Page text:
The largest of these detectors — the Toroidal LHC Apparatus (ATLAS)2,3, which weighs 7,000 tonnes, and is 45 m in length and 25 m in diameter — was designed, built and operated by an international collaboration of 2,800 scientists from more than 160 institutions in 36 nations. It consists of several layers of highly sensitive particle detectors and huge superconducting magnetic coils, which allow it to measure precisely the paths and energies of particles emerging from the interaction region (pictured above). Over the next two decades, the ATLAS collaboration will search for new fundamental particles that explain the origin of mass or account for the ‘dark matter’ that makes up most of the mass in the Universe, possibly opening doors to new dimensions of space–time.
The Hubble Space Telescope (HST) has returned iconic images of the Universe for 20 years, including photographs of galaxies further than 12 billion light years away, and its data underpin more than 8,500 scientific papers. However, a new optical telescope can surpass the HST’s image resolution by a factor of 10. The Large Binocular Telescope, located high up in Arizona’s Pinaleno Mountains, is the result of a consortium between institutes in the United States, Italy and Germany4. It boasts the two largest telescope mirrors in the world, each measuring 8.4 m across, which combine light coherently to produce an image with sharpness equivalent to a single 22.8-m-diameter mirror (pictured above right). This unrivalled high-resolution imaging will allow the LBT to search for extrasolar planets that are young counterparts of the Earth, address how super-massive black holes at the centres of galaxies form, study early epochs in the expansion of the Universe, and shed light on stellar and planetary formation.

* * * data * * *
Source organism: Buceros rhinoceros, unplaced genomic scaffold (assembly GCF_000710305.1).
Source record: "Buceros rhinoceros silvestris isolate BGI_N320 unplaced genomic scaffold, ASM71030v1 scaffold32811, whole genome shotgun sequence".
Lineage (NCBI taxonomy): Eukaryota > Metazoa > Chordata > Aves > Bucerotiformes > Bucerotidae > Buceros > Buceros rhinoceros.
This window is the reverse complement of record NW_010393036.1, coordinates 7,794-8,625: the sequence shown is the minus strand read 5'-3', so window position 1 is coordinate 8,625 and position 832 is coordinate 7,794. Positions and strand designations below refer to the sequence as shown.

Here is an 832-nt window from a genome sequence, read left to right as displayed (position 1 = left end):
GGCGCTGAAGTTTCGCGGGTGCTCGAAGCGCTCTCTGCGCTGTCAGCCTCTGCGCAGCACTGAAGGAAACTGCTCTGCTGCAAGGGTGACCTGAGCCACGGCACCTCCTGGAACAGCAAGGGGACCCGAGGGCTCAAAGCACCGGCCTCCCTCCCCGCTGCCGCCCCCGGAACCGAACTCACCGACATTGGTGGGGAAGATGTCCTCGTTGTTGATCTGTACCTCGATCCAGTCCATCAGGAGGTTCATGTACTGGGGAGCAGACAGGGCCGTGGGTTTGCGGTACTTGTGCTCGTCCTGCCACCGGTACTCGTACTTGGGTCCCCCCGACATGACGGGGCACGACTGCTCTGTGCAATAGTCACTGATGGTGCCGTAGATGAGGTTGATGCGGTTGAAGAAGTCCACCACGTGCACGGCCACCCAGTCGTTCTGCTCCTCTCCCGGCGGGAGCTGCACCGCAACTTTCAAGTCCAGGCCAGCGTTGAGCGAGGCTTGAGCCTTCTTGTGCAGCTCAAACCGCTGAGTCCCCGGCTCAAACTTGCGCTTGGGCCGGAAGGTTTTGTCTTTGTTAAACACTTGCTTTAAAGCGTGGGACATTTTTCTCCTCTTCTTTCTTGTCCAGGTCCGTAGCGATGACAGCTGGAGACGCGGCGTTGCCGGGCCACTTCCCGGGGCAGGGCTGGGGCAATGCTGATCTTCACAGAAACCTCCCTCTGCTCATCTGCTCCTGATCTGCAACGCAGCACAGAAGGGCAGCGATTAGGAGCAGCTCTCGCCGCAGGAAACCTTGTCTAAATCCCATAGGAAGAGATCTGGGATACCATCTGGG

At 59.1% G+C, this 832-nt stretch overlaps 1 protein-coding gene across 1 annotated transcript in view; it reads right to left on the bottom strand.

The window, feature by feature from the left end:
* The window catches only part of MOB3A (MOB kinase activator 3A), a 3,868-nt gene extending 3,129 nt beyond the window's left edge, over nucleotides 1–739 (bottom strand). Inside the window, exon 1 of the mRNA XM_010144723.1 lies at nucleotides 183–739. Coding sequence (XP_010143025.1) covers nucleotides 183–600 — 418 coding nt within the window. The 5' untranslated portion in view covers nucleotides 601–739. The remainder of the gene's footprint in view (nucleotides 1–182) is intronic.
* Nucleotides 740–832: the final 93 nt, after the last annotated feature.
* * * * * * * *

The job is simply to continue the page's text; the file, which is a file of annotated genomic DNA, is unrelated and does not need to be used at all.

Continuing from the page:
The technical challenges are enormous: a 650-tonne structure holds two 55-m2 pieces of glass in shape, with a precision better than a micrometer, within a 13-story-high rotating steel building at an altitude of 3,200 m. The LBT relies on an adaptive optics system that adjusts the shape of its mirrors up to 1,000 times per second to counteract the blurring effects of the Earth’s atmosphere and thereby avoids the need to launch a telescope into space, which would be even more complex and costly.
The US$100 million LBT saw ‘first light’ in 2005, and became the world’s largest functional light-gathering machine in 2007 (ref. 5). By 2012, it is scheduled to operate in full function, to give us pictures of the cosmos with unprecedented clarity.